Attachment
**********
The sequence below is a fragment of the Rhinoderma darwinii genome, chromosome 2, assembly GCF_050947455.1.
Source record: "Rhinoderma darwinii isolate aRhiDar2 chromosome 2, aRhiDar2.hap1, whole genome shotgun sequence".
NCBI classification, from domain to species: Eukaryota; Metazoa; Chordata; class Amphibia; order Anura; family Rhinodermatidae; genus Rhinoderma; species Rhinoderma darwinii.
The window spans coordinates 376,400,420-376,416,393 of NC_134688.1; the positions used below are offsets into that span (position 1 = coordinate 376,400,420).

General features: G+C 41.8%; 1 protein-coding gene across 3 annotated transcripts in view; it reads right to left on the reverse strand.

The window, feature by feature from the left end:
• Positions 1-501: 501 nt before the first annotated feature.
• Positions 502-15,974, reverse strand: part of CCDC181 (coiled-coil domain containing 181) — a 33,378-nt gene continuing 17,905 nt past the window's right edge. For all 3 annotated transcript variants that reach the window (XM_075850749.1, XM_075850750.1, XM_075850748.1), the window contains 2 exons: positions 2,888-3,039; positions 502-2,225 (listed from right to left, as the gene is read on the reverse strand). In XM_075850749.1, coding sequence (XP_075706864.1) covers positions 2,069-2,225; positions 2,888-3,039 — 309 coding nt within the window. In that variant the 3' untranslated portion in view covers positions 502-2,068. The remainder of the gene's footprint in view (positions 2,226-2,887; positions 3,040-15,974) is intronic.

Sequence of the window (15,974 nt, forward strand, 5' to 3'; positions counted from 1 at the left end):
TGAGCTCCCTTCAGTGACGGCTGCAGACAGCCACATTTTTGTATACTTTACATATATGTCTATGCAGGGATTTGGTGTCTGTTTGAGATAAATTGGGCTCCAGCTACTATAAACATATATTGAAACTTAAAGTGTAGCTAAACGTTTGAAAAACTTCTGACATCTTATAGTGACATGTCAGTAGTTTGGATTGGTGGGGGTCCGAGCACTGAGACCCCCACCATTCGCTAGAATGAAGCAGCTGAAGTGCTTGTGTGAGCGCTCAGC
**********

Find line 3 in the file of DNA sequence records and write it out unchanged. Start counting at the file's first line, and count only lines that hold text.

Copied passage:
NCBI classification, from domain to species: Eukaryota; Metazoa; Chordata; class Amphibia; order Anura; family Rhinodermatidae; genus Rhinoderma; species Rhinoderma darwinii.